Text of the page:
Set up the Treadmill at an Incline for a Workout More Like Outdoor Workout

In some ways, running on a treadmill can be worse than running outdoors. Mark’s Daily Apple explains how, along with a simple setup to help you get more out of your treadmill running: set it on an incline.

Aside from running on a flat, unchanging surface, rather than running outdoors, which forces your body to adapt, the treadmill does not engage your back chain (a muscle group that includes your lower back, glutes, hamstrings, and calf muscles) as much as it runs out outward:

Runners usually generate most of their strength from their back chains: the glutes and hamstrings. This is a hip extension using the gluteus muscles and hamstrings that propels the runner through the terrain. Since running on a treadmill reduces maximum hip extension, it instead promotes hip flexion, the already severely underdeveloped (from sitting, office work, and generally sedentary life) back chain gets even less attention. Why use your glutes to bring your leg back and your body forward when the treadmill does it for you?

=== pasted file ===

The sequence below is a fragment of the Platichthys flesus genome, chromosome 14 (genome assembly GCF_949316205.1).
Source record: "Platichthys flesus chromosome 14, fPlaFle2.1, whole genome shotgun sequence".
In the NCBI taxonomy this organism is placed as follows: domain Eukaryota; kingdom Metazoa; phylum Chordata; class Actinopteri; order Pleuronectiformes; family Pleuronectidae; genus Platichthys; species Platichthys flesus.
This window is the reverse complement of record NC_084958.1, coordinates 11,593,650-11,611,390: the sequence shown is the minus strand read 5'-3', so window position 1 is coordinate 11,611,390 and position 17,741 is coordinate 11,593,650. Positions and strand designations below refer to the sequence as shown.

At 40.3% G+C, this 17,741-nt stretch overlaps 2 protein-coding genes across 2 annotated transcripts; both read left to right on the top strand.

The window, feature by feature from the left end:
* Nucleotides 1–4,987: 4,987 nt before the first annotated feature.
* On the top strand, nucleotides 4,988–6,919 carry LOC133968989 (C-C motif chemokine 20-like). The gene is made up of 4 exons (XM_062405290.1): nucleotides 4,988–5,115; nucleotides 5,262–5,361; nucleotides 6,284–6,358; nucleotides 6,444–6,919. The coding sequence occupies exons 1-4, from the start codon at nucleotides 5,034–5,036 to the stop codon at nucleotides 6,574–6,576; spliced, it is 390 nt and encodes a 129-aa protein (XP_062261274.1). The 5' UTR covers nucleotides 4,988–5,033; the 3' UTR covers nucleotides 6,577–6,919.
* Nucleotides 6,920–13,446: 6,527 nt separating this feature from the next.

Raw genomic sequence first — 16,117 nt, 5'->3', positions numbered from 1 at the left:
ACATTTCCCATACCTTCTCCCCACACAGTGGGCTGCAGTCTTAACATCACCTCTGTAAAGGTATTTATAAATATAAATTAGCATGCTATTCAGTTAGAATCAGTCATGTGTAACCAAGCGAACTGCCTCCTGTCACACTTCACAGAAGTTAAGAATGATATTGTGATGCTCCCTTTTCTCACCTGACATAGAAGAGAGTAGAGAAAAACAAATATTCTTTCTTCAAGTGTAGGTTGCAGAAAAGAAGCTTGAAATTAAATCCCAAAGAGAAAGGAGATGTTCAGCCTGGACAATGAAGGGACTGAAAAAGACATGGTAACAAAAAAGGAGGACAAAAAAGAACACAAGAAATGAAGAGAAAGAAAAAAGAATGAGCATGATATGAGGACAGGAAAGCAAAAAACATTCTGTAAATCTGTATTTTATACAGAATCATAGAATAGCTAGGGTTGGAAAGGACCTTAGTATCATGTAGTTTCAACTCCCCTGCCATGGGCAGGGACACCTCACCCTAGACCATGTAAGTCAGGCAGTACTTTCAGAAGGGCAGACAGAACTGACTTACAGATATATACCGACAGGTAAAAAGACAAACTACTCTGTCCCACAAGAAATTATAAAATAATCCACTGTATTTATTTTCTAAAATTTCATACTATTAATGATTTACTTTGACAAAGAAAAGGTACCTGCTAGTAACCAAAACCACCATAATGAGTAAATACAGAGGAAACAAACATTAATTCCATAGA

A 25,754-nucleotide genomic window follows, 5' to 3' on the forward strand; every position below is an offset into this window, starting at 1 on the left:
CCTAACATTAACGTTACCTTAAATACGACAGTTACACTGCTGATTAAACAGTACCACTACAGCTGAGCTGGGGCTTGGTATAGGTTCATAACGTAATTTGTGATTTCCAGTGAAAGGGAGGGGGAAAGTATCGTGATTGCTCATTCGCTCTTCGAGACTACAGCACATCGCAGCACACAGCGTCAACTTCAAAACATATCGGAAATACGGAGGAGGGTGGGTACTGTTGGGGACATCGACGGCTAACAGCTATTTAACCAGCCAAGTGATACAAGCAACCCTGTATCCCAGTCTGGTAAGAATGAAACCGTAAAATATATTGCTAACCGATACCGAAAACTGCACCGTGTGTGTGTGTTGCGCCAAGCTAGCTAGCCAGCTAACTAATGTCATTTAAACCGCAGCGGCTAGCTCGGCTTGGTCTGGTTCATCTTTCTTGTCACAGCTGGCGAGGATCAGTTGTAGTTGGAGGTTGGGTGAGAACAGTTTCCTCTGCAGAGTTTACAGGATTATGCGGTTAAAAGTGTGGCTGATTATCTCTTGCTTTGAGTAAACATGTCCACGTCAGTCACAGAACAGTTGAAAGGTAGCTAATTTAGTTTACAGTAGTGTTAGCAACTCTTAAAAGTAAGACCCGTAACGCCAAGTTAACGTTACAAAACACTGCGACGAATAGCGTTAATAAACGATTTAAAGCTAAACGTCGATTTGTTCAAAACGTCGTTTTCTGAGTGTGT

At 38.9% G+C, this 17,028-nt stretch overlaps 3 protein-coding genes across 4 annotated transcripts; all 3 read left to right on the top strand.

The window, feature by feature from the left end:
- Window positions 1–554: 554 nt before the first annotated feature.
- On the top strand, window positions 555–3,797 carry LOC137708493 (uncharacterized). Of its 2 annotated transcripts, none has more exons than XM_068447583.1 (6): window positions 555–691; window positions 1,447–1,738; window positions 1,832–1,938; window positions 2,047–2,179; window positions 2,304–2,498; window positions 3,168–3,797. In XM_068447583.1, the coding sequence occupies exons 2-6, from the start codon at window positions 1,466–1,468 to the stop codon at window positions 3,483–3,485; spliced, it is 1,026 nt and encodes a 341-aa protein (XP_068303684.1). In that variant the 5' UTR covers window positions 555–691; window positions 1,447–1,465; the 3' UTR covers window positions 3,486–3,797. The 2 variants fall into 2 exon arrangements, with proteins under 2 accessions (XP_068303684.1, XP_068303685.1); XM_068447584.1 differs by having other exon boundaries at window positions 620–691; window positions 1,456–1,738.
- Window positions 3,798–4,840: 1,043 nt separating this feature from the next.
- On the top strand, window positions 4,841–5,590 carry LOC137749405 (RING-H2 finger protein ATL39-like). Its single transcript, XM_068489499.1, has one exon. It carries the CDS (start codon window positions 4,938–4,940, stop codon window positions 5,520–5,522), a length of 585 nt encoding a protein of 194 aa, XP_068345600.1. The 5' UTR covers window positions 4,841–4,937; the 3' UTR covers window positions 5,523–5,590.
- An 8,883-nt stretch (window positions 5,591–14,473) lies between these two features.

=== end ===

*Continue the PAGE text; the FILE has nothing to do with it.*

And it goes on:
The back chain is essential for almost any movement , so you don’t want to lose those muscles.

Mark recommends setting the incline as this will engage the back chain more, citing research that showed running with a 1% rating “recreates the energy expenditure of running on a flat surface.”

Update: As pointed out in the comments, in the study cited, the difference between running on a treadmill and running outdoors with a 0% incline is only for speeds up to 7.5 mph (about an 8-minute mile).

Check out the full post for some more tips for improving your treadmill running … and why you might want to run more outdoors whenever possible.

5 Reasons to Run Outside Instead of a Treadmill | Daily Apple brand


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